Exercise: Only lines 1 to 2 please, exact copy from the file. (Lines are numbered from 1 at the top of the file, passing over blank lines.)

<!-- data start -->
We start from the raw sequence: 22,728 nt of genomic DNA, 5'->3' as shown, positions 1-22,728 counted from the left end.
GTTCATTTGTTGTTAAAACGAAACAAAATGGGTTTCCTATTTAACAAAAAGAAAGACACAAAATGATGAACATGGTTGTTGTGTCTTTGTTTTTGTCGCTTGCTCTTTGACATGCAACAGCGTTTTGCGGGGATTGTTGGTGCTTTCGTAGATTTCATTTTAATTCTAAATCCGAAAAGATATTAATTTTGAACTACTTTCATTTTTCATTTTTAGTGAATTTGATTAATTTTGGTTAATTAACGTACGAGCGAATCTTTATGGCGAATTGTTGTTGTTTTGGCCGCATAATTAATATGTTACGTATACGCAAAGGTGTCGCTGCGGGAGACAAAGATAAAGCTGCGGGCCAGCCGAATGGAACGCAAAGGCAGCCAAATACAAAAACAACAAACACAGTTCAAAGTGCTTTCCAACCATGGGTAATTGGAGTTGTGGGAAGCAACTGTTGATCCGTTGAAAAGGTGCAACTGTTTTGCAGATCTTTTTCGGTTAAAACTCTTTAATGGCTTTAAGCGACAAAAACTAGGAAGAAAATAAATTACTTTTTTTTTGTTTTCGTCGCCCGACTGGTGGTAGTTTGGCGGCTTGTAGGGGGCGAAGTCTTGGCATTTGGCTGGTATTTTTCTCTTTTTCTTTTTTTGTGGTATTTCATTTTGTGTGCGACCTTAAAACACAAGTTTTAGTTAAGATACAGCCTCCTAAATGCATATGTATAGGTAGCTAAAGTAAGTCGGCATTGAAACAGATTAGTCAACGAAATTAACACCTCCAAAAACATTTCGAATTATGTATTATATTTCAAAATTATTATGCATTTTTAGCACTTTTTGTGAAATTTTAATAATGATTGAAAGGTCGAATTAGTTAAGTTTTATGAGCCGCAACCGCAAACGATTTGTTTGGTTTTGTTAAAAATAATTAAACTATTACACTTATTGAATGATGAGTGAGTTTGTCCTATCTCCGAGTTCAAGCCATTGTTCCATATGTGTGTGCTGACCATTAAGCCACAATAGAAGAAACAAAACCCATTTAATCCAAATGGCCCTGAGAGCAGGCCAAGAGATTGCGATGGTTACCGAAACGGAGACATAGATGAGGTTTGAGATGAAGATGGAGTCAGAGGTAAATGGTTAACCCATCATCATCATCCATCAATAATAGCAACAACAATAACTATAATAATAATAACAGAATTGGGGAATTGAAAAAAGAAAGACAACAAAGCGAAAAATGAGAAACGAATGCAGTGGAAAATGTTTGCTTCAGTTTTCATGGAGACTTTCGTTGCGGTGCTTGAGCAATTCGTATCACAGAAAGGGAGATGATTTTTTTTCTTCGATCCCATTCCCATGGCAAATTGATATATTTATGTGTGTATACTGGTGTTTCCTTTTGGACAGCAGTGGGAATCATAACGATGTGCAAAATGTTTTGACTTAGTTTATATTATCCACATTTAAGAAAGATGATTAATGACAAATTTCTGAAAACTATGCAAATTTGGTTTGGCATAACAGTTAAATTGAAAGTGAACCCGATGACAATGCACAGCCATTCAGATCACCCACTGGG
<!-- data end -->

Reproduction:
We start from the raw sequence: 22,728 nt of genomic DNA, 5'->3' as shown, positions 1-22,728 counted from the left end.
GTTCATTTGTTGTTAAAACGAAACAAAATGGGTTTCCTATTTAACAAAAAGAAAGACACAAAATGATGAACATGGTTGTTGTGTCTTTGTTTTTGTCGCTTGCTCTTTGACATGCAACAGCGTTTTGCGGGGATTGTTGGTGCTTTCGTAGATTTCATTTTAATTCTAAATCCGAAAAGATATTAATTTTGAACTACTTTCATTTTTCATTTTTAGTGAATTTGATTAATTTTGGTTAATTAACGTACGAGCGAATCTTTATGGCGAATTGTTGTTGTTTTGGCCGCATAATTAATATGTTACGTATACGCAAAGGTGTCGCTGCGGGAGACAAAGATAAAGCTGCGGGCCAGCCGAATGGAACGCAAAGGCAGCCAAATACAAAAACAACAAACACAGTTCAAAGTGCTTTCCAACCATGGGTAATTGGAGTTGTGGGAAGCAACTGTTGATCCGTTGAAAAGGTGCAACTGTTTTGCAGATCTTTTTCGGTTAAAACTCTTTAATGGCTTTAAGCGACAAAAACTAGGAAGAAAATAAATTACTTTTTTTTTGTTTTCGTCGCCCGACTGGTGGTAGTTTGGCGGCTTGTAGGGGGCGAAGTCTTGGCATTTGGCTGGTATTTTTCTCTTTTTCTTTTTTTGTGGTATTTCATTTTGTGTGCGACCTTAAAACACAAGTTTTAGTTAAGATACAGCCTCCTAAATGCATATGTATAGGTAGCTAAAGTAAGTCGGCATTGAAACAGATTAGTCAACGAAATTAACACCTCCAAAAACATTTCGAATTATGTATTATATTTCAAAATTATTATGCATTTTTAGCACTTTTTGTGAAATTTTAATAATGATTGAAAGGTCGAATTAGTTAAGTTTTATGAGCCGCAACCGCAAACGATTTGTTTGGTTTTGTTAAAAATAATTAAACTATTACACTTATTGAATGATGAGTGAGTTTGTCCTATCTCCGAGTTCAAGCCATTGTTCCATATGTGTGTGCTGACCATTAAGCCACAATAGAAGAAACAAAACCCATTTAATCCAAATGGCCCTGAGAGCAGGCCAAGAGATTGCGATGGTTACCGAAACGGAGACATAGATGAGGTTTGAGATGAAGATGGAGTCAGAGGTAAATGGTTAACCCATCATCATCATCCATCAATAATAGCAACAACAATAACTATAATAATAATAACAGAATTGGGGAATTGAAAAAAGAAAGACAACAAAGCGAAAAATGAGAAACGAATGCAGTGGAAAATGTTTGCTTCAGTTTTCATGGAGACTTTCGTTGCGGTGCTTGAGCAATTCGTATCACAGAAAGGGAGATGATTTTTTTTCTTCGATCCCATTCCCATGGCAAATTGATATATTTATGTGTGTATACTGGTGTTTCCTTTTGGACAGCAGTGGGAATCATAACGATGTGCAAAATGTTTTGACTTAGTTTATATTATCCACATTTAAGAAAGATGATTAATGACAAATTTCTGAAAACTATGCAAATTTGGTTTGGCATAACAGTTAAATTGAAAGTGAACCCGATGACAATGCACAGCCATTCAGATCACCCACTGGG